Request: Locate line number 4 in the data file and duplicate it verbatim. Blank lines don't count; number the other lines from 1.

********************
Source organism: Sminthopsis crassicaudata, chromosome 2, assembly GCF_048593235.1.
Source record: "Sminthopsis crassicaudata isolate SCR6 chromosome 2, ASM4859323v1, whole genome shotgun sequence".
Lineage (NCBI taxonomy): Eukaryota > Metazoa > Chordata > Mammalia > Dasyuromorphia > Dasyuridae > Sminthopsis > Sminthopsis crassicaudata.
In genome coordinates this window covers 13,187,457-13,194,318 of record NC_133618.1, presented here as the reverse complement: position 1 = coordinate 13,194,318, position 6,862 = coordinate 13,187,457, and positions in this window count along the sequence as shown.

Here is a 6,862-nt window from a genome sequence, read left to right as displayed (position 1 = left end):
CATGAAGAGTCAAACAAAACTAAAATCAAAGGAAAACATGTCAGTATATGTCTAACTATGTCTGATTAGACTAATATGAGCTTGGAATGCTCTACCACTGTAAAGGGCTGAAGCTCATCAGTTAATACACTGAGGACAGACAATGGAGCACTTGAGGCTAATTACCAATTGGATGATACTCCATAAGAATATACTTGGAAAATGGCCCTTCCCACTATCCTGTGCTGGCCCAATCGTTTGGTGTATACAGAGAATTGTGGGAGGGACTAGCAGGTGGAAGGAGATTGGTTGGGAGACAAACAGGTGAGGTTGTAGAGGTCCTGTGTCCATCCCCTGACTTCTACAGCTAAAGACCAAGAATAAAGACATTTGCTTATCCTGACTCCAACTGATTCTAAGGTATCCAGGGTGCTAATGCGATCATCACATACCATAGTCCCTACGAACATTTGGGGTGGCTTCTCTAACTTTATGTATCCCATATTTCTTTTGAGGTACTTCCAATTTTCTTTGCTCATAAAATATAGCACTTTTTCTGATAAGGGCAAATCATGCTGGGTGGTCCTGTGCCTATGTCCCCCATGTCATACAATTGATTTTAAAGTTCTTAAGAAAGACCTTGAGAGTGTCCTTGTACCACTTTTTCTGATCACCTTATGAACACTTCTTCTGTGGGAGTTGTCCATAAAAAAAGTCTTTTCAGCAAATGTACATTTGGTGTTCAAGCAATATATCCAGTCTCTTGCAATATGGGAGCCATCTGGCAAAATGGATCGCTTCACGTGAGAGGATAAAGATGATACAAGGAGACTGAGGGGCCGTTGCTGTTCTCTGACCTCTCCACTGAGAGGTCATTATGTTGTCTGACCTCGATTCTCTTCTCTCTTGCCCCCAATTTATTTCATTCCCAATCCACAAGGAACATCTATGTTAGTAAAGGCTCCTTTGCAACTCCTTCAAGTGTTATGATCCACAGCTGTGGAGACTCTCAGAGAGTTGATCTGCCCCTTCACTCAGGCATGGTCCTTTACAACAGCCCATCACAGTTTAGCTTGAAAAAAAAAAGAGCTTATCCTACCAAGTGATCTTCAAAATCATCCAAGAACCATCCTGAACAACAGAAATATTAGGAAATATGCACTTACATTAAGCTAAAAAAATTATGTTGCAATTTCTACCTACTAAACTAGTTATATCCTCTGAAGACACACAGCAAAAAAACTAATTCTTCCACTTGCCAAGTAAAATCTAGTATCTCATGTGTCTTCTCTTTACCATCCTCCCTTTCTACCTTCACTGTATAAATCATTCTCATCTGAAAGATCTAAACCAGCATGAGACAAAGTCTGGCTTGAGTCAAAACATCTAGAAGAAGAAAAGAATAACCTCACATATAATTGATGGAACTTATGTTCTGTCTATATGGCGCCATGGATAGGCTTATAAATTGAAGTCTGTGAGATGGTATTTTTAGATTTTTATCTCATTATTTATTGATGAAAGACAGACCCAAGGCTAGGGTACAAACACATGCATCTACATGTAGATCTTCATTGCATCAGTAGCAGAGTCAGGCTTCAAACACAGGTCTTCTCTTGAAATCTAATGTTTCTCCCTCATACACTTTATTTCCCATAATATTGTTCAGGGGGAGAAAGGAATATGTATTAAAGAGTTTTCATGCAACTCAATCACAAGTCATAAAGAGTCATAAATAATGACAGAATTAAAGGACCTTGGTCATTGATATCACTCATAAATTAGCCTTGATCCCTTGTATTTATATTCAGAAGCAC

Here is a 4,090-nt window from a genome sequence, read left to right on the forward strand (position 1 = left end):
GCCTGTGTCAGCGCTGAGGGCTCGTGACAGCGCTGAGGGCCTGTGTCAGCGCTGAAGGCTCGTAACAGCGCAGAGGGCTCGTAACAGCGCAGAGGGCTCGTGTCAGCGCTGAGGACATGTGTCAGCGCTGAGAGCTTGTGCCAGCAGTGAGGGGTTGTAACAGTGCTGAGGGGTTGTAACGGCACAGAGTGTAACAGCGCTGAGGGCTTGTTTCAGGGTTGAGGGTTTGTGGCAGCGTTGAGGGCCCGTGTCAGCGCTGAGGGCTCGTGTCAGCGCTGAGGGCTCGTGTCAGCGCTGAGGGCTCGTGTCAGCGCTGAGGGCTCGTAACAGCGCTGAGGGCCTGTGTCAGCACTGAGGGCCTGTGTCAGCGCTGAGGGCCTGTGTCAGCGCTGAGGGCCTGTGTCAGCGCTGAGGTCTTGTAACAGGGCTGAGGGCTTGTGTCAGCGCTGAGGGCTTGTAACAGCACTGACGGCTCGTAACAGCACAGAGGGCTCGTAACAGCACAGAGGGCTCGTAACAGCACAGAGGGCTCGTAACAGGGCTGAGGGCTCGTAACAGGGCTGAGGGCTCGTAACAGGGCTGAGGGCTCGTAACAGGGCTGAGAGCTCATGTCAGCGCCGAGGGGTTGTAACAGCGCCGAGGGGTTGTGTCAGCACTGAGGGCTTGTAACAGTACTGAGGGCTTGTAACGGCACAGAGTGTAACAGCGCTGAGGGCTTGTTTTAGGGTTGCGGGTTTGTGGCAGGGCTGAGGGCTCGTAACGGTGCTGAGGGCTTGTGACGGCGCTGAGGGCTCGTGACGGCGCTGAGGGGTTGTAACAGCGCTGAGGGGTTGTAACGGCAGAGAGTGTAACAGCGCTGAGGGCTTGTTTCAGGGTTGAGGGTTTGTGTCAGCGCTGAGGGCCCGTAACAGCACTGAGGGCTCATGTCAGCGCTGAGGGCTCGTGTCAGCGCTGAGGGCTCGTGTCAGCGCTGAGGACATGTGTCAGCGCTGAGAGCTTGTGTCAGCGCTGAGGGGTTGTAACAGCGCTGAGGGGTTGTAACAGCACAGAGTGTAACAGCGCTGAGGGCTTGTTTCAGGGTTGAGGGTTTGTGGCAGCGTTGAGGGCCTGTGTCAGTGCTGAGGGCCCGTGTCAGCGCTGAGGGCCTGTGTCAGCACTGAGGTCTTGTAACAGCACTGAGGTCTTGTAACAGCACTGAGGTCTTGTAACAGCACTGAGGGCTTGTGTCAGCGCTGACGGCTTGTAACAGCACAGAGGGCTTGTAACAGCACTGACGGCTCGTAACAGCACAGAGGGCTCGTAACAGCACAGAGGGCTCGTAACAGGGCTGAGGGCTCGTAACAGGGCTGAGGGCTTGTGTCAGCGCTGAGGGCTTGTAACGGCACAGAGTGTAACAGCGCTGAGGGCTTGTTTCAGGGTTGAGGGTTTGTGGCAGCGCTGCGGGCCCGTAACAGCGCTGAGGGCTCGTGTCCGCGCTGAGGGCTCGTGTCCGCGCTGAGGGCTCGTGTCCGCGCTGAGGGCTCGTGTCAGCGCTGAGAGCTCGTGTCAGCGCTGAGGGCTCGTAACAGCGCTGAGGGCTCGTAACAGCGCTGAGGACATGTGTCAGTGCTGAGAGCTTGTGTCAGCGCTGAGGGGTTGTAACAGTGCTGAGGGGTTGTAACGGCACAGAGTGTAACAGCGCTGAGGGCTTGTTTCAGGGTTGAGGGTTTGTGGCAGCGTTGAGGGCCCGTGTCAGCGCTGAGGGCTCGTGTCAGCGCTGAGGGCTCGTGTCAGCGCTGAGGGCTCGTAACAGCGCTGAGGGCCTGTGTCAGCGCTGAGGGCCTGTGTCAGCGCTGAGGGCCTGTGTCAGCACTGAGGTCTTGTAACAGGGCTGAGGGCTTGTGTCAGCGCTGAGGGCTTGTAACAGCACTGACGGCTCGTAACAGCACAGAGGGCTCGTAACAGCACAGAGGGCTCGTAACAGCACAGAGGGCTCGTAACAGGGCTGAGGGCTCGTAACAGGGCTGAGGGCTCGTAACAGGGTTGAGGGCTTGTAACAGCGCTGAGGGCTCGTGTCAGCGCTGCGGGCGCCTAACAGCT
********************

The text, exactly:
In genome coordinates this window covers 13,187,457-13,194,318 of record NC_133618.1, presented here as the reverse complement: position 1 = coordinate 13,194,318, position 6,862 = coordinate 13,187,457, and positions in this window count along the sequence as shown.